• 4 Albert’s Dionysian Commentaries on Union with God
      (pp. 122-212)

      Albert arrived in Cologne in the summer of 1248 to found a new Dominicanstudium. He had considerable freedom to determine this doctoral school’s curriculum. He made the works of Dionysius and Aristotle the foundational texts for the firststudiumcourses. Albert also may have lectured on the Bible and the Lombard, though we have neither historical reports nor manuscript traditions for such projects.¹ As noted in chapter 3, recent research shows that all of his Dionysian commentaries date from the early Cologne period—that is, Albert deliberately chose to place the Greek father’s entire corpus at the heart of...


    • 5 Thomas’s Anthropological Synthesis of Aristotle, Augustine, and Dionysius
      (pp. 215-248)

      Aquinas left Cologne in 1251 or 1252, his notes of Albert’s lectures on the Dionysian corpus in hand. Thomas walked to Paris in order to begin his term asbaccalaureus biblicusbefore proceeding to comment on the Lombard.¹ One of the first distinctions in Aquinas’s work on theSentencesalready analyzes Moses on Mt. Sinai in very Albertian fashion, as we will see in chapter 8. More importantly, Thomas begins to develop his own vision of union through an intense dialogue with Scripture, Aristotle, Augustine, and Dionysius, not to mention his contemporaries. The synthesis that emerges is unthinkable without these...

    • 6 Grace in Thomas
      (pp. 249-295)

      Having considered the structure of Thomas’s mystical subject, I now turn to the various modalities of God’s gracious gifts that enable union with him. As usual, I will focus only on those elements of key doctrines that illumine Aquinas’s understanding of the nature of mystical union. With one exception I treat the same issues that I considered in the study of Albert’s “mysticism from above” (chapters 3–4): the divine missions, divine action, grace, the Spirit’s seven gifts in general, the virtues of faith and charity, and the vision of God. The exception is the study of divine action. In...

    • 7 Divine Naming in Thomas
      (pp. 296-316)

      The Dionysian element of Thomas’s theology of union proceeds from and in turn marks Aquinas’s creative development of the theory of the divine names. Because naming follows knowing, new insights on the manner of our union with God through knowing affect the doctrine of divine naming and vice versa. Since Thomas’s approach to the possibility and limits of naming God differs from the Areopagite’s, the significance of Moses in the dark cloud also shifts for Aquinas. Like Dionysius, Thomas carefully integrates the pieces of his theological puzzle into a systematic whole. Also, Aquinas’s theology of union grants a significant place...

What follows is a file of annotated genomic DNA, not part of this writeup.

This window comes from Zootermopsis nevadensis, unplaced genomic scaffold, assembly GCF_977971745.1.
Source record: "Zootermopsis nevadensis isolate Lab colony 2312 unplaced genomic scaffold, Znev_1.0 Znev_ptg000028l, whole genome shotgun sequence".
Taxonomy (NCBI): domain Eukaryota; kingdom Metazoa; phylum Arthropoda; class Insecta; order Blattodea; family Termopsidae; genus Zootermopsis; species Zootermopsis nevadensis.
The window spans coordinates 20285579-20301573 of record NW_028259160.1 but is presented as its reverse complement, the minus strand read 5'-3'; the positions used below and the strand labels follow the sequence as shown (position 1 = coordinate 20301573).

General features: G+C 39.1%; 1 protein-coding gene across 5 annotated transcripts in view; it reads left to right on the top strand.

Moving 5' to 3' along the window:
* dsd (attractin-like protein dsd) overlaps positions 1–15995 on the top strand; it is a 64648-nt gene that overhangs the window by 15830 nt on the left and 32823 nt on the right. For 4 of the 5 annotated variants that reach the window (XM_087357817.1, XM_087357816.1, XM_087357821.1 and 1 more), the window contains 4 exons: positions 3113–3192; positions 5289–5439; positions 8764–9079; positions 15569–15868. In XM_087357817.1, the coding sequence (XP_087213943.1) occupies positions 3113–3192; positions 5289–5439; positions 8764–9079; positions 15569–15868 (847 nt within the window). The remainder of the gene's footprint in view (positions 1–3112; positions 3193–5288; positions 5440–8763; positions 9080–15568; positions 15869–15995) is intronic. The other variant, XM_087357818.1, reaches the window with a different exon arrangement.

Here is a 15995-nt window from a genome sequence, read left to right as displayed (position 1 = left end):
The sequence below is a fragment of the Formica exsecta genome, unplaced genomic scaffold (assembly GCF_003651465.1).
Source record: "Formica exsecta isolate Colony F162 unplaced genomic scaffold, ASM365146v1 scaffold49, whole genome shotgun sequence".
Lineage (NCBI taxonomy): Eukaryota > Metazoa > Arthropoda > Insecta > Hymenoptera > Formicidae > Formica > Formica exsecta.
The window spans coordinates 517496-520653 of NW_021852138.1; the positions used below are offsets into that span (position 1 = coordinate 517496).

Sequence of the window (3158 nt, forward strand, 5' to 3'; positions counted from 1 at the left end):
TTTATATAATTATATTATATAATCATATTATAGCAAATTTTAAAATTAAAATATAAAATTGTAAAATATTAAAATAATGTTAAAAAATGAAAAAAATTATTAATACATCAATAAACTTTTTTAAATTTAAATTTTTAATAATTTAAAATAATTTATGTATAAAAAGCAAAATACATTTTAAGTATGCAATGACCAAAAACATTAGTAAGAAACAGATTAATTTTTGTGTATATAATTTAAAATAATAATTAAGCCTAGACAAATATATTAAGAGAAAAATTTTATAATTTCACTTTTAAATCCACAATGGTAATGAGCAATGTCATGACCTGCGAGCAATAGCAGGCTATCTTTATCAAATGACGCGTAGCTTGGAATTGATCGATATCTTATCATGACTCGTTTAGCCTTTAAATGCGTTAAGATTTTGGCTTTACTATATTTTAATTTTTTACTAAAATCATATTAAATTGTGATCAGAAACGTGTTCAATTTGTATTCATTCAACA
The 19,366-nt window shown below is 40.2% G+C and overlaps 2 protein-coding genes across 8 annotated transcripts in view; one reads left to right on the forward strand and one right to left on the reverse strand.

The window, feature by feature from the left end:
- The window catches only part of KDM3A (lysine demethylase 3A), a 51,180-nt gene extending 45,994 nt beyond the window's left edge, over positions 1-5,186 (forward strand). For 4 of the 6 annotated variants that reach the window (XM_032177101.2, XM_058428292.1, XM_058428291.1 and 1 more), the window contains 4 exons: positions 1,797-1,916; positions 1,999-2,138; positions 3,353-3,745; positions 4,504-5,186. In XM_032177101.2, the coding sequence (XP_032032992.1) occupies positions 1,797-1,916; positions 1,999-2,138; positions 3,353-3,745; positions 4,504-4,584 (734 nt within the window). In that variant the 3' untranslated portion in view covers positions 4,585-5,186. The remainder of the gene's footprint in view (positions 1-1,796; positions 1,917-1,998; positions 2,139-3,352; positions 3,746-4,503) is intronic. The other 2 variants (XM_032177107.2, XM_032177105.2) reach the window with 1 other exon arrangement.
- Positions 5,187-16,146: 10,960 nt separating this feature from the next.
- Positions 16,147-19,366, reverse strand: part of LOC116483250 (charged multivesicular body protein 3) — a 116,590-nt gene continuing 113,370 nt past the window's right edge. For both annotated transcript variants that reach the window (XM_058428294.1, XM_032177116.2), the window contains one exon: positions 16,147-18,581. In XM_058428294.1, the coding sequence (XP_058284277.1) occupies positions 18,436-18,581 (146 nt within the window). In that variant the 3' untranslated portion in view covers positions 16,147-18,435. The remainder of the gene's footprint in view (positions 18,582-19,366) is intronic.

• 8 Dionysian Union in Thomas
      (pp. 317-442)

      We now have an overview of the doctrinal framework for Thomas’s reception of the Areopagite’s theology of union with God. In the last three chapters I articulated Aquinas’s understanding of the mystical subject, the structure of elevating grace, and the path of noetic ascent to God by knowing and naming him. Thomas especially appropriates the Dionysian theology of union in four parts of his corpus: (1) in his discussion of union passages in theCommentary on the Divine Names; (2) in a few citations of theMystical Theologyscattered throughout Thomas’s corpus; (3) in his doctrine of the Spirit’s gift...

  9. General Conclusion
    (pp. 443-468)

    Like John of Scythopolis (with his Plotinian reading of “knowing by unknowing”) and Thomas Gallus (with his affective hermeneutic), Albert and Aquinas integrate and extensively transform Dionysian mystical theology. I now consider the major results of the preceding chapters. In particular, I will consider how these chapters confirm my main thesis—namely, that Albert and Thomas interpret Dionysian mysticism in a kataphatic way, emphasize our need for mediations as well as the mystic’s active cooperation in union, and posit a trinitarian structure for union, all the while retaining a qualified apophatism, the noetic status of union, and the immediacy of...

  10. Bibliography
    (pp. 469-496)
  11. Index of Names
    (pp. 497-501)
  12. Subject Index
    (pp. 502-508)
  13. Back Matter
    (pp. 509-509)